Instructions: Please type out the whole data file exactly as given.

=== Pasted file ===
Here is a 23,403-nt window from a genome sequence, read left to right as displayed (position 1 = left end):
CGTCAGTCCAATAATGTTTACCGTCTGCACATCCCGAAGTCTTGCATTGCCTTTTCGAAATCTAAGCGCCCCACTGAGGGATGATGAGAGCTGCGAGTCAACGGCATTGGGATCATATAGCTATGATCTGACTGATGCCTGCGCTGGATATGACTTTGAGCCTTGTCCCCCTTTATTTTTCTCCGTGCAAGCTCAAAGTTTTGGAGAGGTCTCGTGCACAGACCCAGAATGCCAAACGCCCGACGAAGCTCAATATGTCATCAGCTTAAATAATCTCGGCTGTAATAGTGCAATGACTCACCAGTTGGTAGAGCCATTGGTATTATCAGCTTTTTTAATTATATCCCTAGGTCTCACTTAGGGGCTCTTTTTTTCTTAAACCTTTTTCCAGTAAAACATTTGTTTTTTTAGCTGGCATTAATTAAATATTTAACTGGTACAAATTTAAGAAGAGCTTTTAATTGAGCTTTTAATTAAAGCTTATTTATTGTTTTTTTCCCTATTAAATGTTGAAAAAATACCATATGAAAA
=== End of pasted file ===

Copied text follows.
Here is a 23,403-nt window from a genome sequence, read left to right as displayed (position 1 = left end):
CGTCAGTCCAATAATGTTTACCGTCTGCACATCCCGAAGTCTTGCATTGCCTTTTCGAAATCTAAGCGCCCCACTGAGGGATGATGAGAGCTGCGAGTCAACGGCATTGGGATCATATAGCTATGATCTGACTGATGCCTGCGCTGGATATGACTTTGAGCCTTGTCCCCCTTTATTTTTCTCCGTGCAAGCTCAAAGTTTTGGAGAGGTCTCGTGCACAGACCCAGAATGCCAAACGCCCGACGAAGCTCAATATGTCATCAGCTTAAATAATCTCGGCTGTAATAGTGCAATGACTCACCAGTTGGTAGAGCCATTGGTATTATCAGCTTTTTTAATTATATCCCTAGGTCTCACTTAGGGGCTCTTTTTTTCTTAAACCTTTTTCCAGTAAAACATTTGTTTTTTTAGCTGGCATTAATTAAATATTTAACTGGTACAAATTTAAGAAGAGCTTTTAATTGAGCTTTTAATTAAAGCTTATTTATTGTTTTTTTCCCTATTAAATGTTGAAAAAATACCATATGAAAA